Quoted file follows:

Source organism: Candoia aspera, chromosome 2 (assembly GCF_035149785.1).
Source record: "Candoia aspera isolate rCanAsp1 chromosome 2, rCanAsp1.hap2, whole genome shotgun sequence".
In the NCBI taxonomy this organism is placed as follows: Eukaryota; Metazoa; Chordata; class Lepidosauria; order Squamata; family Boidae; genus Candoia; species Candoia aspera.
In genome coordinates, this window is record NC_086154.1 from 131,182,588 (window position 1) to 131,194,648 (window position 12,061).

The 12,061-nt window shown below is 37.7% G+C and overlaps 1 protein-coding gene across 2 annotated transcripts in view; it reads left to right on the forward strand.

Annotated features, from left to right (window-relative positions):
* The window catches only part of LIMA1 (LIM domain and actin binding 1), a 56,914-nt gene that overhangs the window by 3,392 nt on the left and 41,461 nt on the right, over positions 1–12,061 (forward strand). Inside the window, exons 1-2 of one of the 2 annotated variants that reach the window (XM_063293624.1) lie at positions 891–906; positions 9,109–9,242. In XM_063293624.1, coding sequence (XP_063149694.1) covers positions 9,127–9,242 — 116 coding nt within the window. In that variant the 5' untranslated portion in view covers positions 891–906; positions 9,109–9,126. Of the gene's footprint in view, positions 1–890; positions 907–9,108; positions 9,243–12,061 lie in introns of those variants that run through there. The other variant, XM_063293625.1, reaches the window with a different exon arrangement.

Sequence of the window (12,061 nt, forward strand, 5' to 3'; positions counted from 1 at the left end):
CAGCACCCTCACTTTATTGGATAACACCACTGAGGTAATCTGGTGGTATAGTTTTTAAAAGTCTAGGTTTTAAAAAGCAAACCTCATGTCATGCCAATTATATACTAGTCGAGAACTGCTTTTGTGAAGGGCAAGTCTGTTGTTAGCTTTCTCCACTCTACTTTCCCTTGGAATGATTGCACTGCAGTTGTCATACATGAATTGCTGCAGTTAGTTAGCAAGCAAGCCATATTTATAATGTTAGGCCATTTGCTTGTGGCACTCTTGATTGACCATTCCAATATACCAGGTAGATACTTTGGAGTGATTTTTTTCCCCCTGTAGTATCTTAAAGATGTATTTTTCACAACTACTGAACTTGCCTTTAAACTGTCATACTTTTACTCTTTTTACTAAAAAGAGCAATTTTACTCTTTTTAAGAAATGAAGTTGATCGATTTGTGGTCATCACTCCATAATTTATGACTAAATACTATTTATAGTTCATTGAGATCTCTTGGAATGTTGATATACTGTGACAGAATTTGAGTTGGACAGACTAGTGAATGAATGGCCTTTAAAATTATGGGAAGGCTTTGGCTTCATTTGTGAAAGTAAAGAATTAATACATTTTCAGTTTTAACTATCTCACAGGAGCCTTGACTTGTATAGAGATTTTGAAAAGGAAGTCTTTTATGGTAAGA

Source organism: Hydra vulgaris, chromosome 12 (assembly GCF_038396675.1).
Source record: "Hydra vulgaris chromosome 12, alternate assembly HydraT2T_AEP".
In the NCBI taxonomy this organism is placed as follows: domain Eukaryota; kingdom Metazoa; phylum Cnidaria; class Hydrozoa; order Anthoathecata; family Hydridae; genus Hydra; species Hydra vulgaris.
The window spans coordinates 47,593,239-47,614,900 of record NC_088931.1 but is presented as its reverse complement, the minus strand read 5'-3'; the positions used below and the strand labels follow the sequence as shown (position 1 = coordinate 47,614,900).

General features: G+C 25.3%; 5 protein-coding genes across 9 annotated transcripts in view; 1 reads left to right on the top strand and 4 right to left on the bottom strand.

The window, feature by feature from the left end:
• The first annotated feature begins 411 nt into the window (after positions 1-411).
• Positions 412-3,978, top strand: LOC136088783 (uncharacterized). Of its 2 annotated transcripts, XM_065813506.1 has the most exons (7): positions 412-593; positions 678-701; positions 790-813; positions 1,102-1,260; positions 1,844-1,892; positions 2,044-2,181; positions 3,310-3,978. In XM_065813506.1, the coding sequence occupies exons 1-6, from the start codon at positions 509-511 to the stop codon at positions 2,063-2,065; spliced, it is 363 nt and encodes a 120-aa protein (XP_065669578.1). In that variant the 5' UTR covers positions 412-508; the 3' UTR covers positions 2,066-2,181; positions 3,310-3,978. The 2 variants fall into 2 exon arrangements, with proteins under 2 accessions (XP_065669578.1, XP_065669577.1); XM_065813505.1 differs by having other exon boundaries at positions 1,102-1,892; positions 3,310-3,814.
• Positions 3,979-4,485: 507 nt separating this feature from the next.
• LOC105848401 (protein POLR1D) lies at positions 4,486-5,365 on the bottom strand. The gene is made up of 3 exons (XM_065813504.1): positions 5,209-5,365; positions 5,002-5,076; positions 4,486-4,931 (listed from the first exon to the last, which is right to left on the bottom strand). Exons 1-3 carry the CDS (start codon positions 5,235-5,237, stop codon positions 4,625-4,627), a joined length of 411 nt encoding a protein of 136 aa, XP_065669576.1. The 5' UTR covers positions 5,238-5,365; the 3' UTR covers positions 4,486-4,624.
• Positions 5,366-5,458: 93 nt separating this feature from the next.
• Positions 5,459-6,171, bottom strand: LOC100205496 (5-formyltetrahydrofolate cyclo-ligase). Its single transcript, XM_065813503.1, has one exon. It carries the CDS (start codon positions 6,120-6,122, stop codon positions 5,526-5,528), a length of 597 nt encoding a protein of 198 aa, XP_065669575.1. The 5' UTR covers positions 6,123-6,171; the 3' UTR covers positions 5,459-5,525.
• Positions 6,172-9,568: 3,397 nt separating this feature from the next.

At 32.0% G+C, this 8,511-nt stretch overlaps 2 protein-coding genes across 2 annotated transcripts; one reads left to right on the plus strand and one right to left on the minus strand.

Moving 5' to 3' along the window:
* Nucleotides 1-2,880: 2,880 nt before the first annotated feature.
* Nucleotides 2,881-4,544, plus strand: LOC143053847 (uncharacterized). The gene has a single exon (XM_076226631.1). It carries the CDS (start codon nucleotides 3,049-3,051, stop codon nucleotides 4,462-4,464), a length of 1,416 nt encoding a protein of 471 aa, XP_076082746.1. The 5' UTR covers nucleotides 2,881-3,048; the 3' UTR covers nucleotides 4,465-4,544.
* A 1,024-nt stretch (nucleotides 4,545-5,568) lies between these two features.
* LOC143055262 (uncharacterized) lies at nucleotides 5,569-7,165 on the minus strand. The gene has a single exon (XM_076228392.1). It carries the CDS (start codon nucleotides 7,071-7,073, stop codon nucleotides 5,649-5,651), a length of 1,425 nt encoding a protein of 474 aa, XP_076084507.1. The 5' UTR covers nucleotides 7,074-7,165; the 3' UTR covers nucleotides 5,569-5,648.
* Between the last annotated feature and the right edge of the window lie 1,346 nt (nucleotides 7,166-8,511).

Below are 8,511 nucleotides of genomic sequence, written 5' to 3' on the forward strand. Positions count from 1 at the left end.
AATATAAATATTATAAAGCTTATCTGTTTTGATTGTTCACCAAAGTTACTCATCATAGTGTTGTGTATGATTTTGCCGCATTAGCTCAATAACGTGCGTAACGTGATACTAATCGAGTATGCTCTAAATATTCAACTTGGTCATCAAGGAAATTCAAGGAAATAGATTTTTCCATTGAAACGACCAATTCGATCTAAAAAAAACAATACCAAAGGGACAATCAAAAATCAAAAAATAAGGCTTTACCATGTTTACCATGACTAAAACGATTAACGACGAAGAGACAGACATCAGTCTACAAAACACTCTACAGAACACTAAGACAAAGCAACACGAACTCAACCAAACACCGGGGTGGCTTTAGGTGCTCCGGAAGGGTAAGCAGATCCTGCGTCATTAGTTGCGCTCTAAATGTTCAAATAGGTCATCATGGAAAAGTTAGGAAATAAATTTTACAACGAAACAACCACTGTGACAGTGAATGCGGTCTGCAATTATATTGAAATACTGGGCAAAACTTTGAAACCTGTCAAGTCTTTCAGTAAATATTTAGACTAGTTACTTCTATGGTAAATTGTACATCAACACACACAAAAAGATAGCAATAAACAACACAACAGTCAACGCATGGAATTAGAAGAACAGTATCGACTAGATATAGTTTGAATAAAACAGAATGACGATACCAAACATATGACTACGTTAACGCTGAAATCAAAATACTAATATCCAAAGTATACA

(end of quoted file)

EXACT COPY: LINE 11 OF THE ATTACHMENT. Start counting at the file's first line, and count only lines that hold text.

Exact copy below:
Source record: "Hydra vulgaris chromosome 12, alternate assembly HydraT2T_AEP".